What is inventory accounting?
Inventory accounting helps you figure out how much inventory you have, what it cost you, and what it’s worth to your business. It will help you see if your business is performing as well as it could.
How to do inventory accounting
When you buy an inventory item, it is recorded as a cost and an asset. It’s an asset because you can sell it.
When you sell that item, it is recorded as income. You also remove it from your list of assets.
This isn’t the only way to account for your inventory. Other methods may better suit your business. One alternative is to record your inventory as an asset when you buy it, and only record the cost (along with the income) when you sell it.
Simple, but there’s a catch
It can be tricky keeping tabs of what you paid for things when prices change all the time. Accountants have three methods for working around this.
1. Weighted average cost method (AVCO)
For each product line, you can simply use the average cost per item.
Multiplying this average cost by the number of items you have will tell you the rough value of your inventory. AVCO is a straightforward method, but it leaves out some detail and doesn’t work very well when there are big price fluctuations.
2. First in, first out method (FIFO)
You can assign a specific value to each item in your inventory using FIFO accounting.
You assume you sell your oldest items first (although that doesn’t have to happen in practice). FIFO gives you a more detailed view of the value of inventory in stock. It also gives you a better view of your profit margin and how it changes over time.
3. Last in, first out method (LIFO)
LIFO accounting also gives you a specific value for each item of inventory. But it goes about it in a different way.
- Record the cost of each new item as it comes in (the price will change over time).
- When you make a sale, record what you were paid.
- Delete the newest cost from the list.
In this scenario, you assume you sell your newest items first. Under some circumstances, this can help lower business income taxes. However there are a lot of rules around LIFO, so always speak to an accountant before choosing it.
What about cost of goods sold?
It’s important to know the value of the inventory you’re holding in stock. But it’s also important to know the value of the inventory you’ve sold. That information will help you get a sense for how much money the business is making.
That’s where cost of goods sold (COGS) comes in.
COGS = beginning inventory + purchases - ending inventory
This formula tells you how much inventory you had to buy in order to earn your sales revenue. Most businesses use this simple COGS formula for inventory accounting. When it comes to working out your profit, you can dig into more detail by factoring in things like storage and handling costs. See more on COGS in our guide to starting a business.
What is an inventory count?
An inventory count is used to double-check the numbers in your financial records. You do this by physically counting every item of inventory in your possession.
Compare that number to what you have on your balance sheet. They won’t often match up. Generally there will be less in reality than on the books. That missing inventory is generally assumed to have been damaged and dumped, or stolen.
Why is inventory counting important?
You may be required to do an inventory count before submitting your business tax return. Besides that, it’s a really good way to check and correct your financial numbers.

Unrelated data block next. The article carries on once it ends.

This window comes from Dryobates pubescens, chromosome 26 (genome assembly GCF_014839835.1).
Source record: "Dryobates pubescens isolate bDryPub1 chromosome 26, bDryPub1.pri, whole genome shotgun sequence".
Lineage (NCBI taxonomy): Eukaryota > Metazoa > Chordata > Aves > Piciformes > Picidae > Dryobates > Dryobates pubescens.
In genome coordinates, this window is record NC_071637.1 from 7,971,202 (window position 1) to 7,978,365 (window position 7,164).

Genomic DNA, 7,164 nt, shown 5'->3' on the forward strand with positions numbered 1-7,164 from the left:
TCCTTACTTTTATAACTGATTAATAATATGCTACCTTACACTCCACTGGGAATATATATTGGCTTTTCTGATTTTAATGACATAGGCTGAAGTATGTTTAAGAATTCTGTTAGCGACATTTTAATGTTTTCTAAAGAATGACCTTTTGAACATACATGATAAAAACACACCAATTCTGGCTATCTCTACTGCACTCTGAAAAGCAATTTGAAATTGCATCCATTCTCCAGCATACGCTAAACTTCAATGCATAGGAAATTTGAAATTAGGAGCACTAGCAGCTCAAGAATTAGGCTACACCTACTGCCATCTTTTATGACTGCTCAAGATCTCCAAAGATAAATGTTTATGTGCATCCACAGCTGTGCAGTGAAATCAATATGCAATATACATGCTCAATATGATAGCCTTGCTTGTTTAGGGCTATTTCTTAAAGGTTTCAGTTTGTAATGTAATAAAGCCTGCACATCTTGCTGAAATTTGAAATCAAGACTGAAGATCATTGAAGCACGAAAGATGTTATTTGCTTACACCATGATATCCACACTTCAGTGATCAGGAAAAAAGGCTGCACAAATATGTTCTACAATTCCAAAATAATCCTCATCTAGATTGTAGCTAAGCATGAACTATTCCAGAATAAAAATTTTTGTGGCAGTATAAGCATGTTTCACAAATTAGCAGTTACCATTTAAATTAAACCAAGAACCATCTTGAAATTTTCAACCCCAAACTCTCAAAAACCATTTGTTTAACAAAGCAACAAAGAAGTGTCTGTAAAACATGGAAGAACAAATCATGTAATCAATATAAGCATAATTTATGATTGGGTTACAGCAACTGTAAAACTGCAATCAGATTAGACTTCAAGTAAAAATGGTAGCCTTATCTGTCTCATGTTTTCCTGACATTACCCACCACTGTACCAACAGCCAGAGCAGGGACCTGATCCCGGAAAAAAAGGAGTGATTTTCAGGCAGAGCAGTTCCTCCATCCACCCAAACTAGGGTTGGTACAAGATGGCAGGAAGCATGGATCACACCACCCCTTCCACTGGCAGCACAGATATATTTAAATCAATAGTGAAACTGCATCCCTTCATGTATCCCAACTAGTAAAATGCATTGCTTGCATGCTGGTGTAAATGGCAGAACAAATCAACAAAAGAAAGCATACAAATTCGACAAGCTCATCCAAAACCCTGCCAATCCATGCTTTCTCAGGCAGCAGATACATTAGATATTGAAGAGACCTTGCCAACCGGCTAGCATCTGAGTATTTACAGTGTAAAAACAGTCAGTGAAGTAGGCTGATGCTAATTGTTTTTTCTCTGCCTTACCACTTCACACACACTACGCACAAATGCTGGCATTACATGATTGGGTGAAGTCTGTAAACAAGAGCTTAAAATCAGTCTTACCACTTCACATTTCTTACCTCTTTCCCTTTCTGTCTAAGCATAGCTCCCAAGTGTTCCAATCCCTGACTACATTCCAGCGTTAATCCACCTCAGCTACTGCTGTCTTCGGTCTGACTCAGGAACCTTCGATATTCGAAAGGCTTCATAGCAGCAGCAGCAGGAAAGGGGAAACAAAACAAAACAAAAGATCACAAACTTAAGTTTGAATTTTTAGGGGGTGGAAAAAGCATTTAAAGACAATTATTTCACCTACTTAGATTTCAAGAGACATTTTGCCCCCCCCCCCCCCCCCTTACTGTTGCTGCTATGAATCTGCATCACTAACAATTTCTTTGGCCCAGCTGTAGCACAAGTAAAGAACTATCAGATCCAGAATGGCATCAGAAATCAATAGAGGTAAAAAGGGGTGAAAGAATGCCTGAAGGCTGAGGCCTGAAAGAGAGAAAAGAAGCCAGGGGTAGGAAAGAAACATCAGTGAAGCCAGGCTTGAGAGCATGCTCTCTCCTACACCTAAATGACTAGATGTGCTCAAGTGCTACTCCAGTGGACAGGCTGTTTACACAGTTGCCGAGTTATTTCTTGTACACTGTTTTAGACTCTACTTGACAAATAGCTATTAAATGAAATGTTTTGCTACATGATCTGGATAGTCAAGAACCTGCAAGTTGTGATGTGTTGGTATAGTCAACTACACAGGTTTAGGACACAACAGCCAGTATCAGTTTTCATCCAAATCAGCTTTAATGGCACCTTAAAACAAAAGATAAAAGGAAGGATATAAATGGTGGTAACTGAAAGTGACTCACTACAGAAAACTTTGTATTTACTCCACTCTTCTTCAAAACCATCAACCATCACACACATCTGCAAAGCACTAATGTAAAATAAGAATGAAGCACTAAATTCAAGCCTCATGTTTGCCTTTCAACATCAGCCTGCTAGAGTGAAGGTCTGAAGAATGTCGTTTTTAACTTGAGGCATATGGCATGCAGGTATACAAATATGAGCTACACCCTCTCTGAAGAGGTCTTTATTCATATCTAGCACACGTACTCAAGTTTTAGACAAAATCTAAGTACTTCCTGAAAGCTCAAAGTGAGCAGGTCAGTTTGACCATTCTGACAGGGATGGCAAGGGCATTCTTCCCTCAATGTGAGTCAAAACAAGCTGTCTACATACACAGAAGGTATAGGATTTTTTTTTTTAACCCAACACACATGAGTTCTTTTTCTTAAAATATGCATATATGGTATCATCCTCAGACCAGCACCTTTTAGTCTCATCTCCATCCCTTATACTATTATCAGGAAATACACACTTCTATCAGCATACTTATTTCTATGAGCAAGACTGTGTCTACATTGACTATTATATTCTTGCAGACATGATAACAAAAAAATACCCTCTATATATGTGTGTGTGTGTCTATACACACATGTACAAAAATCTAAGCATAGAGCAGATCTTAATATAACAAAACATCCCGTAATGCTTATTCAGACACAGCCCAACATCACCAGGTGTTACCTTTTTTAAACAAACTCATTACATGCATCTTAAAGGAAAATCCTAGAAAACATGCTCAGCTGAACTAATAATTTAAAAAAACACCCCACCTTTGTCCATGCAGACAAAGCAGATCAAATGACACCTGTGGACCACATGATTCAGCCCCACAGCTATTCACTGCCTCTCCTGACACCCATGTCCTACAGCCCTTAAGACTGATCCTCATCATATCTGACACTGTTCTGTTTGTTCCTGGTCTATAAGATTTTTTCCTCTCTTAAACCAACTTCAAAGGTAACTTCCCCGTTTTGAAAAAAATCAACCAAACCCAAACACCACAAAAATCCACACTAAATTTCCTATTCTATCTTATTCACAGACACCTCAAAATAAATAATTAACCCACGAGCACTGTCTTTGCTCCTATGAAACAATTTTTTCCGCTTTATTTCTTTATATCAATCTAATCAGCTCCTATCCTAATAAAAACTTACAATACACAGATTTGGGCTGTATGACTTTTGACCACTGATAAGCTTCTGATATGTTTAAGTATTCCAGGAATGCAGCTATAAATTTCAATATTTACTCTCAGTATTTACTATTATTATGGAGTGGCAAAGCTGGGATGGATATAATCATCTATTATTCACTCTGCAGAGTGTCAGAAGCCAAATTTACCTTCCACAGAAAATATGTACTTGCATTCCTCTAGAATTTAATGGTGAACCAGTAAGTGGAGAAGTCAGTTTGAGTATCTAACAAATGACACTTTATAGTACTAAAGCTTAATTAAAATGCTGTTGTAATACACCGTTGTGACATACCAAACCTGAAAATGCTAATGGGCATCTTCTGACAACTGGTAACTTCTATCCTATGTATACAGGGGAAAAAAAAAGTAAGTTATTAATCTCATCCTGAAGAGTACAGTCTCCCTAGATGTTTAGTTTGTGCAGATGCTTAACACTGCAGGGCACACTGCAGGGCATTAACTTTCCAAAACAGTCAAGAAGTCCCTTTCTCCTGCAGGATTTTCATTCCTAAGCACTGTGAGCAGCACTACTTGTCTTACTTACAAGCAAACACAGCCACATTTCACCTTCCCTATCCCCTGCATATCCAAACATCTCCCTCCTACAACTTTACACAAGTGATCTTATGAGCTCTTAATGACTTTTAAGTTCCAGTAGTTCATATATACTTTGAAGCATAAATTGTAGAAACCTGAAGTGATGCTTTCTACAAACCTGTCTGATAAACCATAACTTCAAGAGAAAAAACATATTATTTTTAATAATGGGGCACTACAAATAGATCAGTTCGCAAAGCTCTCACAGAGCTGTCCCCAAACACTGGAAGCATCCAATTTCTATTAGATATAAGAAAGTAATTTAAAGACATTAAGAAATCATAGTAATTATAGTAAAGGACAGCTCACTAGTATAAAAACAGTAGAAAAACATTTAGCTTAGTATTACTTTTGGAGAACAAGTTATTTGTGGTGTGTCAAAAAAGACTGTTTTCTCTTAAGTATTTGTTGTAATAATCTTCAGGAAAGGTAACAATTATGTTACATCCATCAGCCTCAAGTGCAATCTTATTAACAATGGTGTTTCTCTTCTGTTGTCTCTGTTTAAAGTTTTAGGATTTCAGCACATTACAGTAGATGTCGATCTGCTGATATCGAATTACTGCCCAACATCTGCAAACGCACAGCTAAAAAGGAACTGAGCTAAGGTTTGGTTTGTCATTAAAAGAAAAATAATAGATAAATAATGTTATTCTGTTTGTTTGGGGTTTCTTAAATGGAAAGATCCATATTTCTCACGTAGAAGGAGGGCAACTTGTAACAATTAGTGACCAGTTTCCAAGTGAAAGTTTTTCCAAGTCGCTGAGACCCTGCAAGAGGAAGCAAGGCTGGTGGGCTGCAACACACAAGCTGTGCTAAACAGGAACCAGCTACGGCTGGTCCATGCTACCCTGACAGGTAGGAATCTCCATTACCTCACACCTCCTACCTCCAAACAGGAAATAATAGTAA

How often should I do an inventory count?
The IRS may require you to do an inventory count at the end of the financial year. Some businesses do it far more often than that. For example:
- retail businesses may do it quarterly (if they sell seasonal goods)
- hospitality businesses often do it once a month
- manufacturers of perishable foods may do it even more frequently
Alternatives to inventory counting
If the numbers of a physical inventory count closely match the numbers in your financial records, you may be able to wait longer till your next one.
Computerized inventory systems can sometimes deliver this level of accuracy. They automatically count inventory as you order it, and subtract it when you sell it. You can complement this technology with cycle counts, where you do a physical count of a few random product lines to check that your book records reflect reality.
Xero does not provide accounting, tax, business or legal advice. This guide has been provided for information purposes only. You should consult your own professional advisors for advice directly relating to your business or before taking action in relation to any of the content provided.
Guide to inventory
Inventory management is more than just knowing what’s been sold and what you’ve ordered. Find out what else is involved.
- What is inventory?
Your inventory is one of the most important purchases you’ll make. It’s the reason you’re in business.
- Types of inventory
Inventory comes in many forms. Understanding the types will help you identify it for valuation and management.
- Inventory management
A complete overview of your inventory will help your business run smoothly and profitably, so where do you start?
- Inventory accounting
Inventory can be a big expense, and a big earner, so it pays to stay on top of the numbers.
- Inventory management systems
You know inventory is vital to a healthy business. So let’s look at some systems for efficient inventory management.
- Inventory management software
Inventory management software may give you the extra time you need, or the ability to take things to the next level.
- Tools and guides for your business
Now that you’re in business, you want to stay there. Xero’s got resources and solutions to help.
Download the guide to inventory
Learn the strategies and techniques behind successful inventory management. Fill out the form to receive our inventory guide as a PDF.
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